Contrary to popular mythology, the real Lincoln was hardly some kind of honest-to-a-fault, softhearted, highly principled rustic lawyer who spent most of his time defending common folks in court with whimsical good humor. In reality, Lincoln became wealthy representing the Illinois Central Railroad (one of the world's largest corporations at the time) and spent most of his political career promoting high tariffs (mercantilism or economic special privilege), public works (corporate welfare), and central banking (private banking monopoly). Lincoln openly admired political machine bosses, exerted close control over his party’s political machine in Illinois, and was tainted with pork barrel scandals in his home state. He consistently promoted the centralized state, even at the price of waging ruthless total war against innocent civilians. General William T. Sherman wrote that Lincoln laughed almost uncontrollably when he recounted his atrocities to him. Scholars have called him America’s first dictator, and have even compared him to “Jacobins” and V.I. Lenin. He closed down dozens of opposition newspapers in the North, illegally suspended the writ of Habeas Corpus, deported a critical Member of Congress, ordered troops to intervene in Northern elections to insure Republican victories and also used them to arrest tens of thousands of Northern political opponents. (Lincoln arrested nearly twice as many political prisoners as Mussolini, the archetype of modern fascism). In “Shattering the Icon of Abraham Lincoln” lawyer Sam Dickson explains how Lincoln spoke out of both sides of his mouth, exemplified a “selective democratic conscience,” slyly provoked war, and artfully cloaked autocracy within the “Whig” theory of history. In “What If the South Had Won the Civil War?” William Lind, a proud descendent of a Union soldier, rethinks the long term impact of a country forced to remain forever conditionally united regardless of the social and political consequences. Lincoln was reviled by many abolitionists because they believed he was really interested in aggrandizing state power and relatively disinterested in freeing slaves. (In fact, Lincoln once voluntarily took on a case where he argued in court for the right of Kentucky slaveholder Robert Matson to reclaim his runaway slaves who sought refuge in Illinois, and early in the Civil War countermanded efforts to free slaves by two of his generals). Also, Lincoln apparently led a complex personal life. He admitted to a biographer that he was infected with syphilis (he may have infected his wife and contributed to her insanity). He shared a bed with another man for four years.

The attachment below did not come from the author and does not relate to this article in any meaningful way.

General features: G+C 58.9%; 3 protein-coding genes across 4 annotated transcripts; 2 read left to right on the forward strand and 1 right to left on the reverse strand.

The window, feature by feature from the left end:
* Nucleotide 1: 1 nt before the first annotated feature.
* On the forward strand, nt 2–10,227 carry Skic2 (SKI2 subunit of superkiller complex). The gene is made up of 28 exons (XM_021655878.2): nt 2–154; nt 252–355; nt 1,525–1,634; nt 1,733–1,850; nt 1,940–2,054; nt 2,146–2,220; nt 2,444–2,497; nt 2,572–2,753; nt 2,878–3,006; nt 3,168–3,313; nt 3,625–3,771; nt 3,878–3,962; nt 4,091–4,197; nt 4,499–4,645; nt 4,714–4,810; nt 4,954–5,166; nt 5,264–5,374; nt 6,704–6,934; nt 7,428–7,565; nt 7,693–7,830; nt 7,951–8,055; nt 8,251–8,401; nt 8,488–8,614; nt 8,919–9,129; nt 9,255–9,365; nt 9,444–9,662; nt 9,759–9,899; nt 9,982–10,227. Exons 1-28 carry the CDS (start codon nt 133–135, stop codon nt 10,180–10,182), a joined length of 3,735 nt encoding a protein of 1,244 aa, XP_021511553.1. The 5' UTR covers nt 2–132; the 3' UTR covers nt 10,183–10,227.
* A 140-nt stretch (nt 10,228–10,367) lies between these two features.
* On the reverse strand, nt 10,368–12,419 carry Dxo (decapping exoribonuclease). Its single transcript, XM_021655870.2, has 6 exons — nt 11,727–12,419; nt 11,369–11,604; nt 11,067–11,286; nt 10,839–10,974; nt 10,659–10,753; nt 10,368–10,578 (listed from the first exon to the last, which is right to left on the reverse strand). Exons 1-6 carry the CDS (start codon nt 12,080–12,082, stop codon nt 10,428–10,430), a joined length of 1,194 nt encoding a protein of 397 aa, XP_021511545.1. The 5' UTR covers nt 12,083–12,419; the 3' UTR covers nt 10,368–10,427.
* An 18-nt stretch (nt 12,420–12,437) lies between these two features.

This should provide some food for thought, and we have not even got to McKinley, Teddy Roosevelt, Wilson, FDR, Lyndon Baines Johnson, and the alien agendas found in Hollywood, national media, the Federal Reserve Reserve, Wall Street, and all that. Nor have I gone into tremendous detail why on a political, economic, and demographic level America's high greed/high fraud society just does not seem to work anymore. One example of "high greed" is the widespread way American CEOs keep awarding themselves tens of millions of dollars more in various forms of compensation every year while their corporations flounder through ineptitude and while they simultaneously unmercifally strip away salary and R&D money from employees on the lower rungs by outsourcing jobs. They are quick to lavishly "reinvest" in themselves while ruthlessly disinvesting in their fellow Americans (many of whom have families and desperately need jobs to get by). What country can possibly survive whose top leadership operates on this very short-sighted and greedy level? Without going into further detail now (I have other writing projects on the front burner for the time being), I think that I have accomplished my primary objective, namely to furnish enough leads and ideas to greatly assist the reader in researching and putting together for himself a more realistic picture of “the score” in America today, particularly in regard to making prudent investment decisions

I appreciate hearing your thoughts and comments.




Flag carried by the 3rd Maryland Regiment at the Battle of Cowpens, S. Carolina, 1781

© Text and web design by William Fox. Sometimes William Fox offers viewpoints that are not necessarily his own to provide additional perspectives.